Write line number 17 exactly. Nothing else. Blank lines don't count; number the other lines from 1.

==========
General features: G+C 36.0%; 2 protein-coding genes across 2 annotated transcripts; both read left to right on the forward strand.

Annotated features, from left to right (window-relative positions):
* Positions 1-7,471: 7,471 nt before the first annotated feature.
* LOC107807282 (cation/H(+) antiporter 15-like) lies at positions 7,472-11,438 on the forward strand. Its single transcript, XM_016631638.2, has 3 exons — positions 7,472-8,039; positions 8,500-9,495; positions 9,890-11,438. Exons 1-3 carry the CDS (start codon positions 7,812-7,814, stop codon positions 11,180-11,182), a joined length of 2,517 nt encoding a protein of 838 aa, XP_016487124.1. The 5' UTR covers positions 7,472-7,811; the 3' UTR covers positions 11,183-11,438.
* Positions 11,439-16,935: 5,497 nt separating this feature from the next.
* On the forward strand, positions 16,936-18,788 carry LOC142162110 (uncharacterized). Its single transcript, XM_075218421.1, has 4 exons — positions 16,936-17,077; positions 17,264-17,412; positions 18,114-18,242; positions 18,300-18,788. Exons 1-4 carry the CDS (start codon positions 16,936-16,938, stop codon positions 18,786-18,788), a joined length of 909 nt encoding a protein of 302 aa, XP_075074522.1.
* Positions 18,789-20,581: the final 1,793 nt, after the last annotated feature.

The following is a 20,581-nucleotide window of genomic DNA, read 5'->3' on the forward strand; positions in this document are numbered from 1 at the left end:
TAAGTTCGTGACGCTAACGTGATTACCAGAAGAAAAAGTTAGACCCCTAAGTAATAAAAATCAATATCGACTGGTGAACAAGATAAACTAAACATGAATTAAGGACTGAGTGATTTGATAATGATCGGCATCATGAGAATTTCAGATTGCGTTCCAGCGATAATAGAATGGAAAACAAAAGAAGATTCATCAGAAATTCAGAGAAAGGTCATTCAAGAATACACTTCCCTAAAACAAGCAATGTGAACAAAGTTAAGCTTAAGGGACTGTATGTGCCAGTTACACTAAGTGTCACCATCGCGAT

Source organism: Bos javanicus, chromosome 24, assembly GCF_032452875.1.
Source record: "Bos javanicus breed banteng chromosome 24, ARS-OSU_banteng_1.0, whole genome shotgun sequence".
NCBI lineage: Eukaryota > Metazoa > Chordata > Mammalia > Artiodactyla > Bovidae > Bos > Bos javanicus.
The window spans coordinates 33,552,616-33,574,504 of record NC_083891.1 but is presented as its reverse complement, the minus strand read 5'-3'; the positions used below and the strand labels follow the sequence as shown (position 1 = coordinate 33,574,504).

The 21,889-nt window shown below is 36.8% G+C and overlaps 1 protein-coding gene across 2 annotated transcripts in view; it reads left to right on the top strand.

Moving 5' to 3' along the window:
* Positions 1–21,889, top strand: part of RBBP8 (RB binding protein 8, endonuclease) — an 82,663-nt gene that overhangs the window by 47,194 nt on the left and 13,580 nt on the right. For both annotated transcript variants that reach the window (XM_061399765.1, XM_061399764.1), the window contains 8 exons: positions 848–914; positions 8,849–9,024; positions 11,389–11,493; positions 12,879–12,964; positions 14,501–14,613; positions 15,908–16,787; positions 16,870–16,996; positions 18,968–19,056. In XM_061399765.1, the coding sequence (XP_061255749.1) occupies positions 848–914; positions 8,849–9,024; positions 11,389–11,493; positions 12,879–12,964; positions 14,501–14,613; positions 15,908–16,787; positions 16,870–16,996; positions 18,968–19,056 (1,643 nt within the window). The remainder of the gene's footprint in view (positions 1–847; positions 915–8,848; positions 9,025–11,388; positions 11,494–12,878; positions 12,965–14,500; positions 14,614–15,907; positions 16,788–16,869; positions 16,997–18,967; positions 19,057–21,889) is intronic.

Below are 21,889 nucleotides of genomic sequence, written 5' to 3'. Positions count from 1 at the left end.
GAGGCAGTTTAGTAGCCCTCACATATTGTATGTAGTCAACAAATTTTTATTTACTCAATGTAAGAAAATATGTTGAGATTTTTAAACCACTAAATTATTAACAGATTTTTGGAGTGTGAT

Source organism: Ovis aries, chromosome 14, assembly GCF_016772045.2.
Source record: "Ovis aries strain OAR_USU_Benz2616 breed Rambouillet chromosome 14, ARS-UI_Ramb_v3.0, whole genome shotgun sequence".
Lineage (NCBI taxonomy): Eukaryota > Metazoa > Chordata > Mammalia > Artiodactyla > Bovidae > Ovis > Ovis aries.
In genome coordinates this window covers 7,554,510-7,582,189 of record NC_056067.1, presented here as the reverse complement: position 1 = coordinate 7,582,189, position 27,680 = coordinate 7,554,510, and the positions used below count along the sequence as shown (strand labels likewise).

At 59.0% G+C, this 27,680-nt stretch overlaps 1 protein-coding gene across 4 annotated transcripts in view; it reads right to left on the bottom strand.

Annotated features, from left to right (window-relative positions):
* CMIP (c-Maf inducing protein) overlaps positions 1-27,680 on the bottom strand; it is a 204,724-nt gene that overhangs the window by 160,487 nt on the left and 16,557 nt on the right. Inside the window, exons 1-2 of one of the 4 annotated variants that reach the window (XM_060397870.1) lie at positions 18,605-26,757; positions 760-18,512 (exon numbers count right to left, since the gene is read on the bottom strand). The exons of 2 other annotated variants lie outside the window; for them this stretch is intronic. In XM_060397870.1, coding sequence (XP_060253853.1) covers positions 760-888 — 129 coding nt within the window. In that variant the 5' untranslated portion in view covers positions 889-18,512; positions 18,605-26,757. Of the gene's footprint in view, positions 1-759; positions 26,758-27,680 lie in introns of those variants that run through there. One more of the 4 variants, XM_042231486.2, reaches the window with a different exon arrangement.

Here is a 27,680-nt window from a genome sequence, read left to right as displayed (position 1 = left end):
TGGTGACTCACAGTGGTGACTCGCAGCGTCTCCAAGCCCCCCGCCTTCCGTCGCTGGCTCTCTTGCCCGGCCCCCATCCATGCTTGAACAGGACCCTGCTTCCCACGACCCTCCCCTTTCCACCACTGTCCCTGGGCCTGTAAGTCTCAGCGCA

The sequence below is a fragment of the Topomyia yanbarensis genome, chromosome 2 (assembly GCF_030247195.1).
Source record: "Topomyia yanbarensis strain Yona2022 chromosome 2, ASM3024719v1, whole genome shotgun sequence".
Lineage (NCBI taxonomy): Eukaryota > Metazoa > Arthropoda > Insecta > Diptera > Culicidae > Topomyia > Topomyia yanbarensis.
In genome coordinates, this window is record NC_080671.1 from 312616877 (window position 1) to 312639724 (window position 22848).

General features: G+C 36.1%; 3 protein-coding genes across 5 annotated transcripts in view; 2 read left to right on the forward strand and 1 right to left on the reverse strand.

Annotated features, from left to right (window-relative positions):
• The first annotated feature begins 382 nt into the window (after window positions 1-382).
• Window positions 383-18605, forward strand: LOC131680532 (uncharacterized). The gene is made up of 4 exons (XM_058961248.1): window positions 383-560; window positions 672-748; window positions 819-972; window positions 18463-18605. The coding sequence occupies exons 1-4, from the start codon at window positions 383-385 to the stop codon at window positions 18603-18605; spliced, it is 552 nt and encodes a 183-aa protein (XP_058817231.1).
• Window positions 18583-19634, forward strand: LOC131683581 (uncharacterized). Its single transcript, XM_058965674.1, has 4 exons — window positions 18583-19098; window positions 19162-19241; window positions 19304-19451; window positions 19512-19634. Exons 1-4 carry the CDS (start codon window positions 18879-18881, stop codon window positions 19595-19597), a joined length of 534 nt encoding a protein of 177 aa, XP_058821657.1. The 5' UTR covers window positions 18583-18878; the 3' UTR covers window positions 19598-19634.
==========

Below are 21,889 nucleotides of genomic sequence, written 5' to 3'. Positions count from 1 at the left end.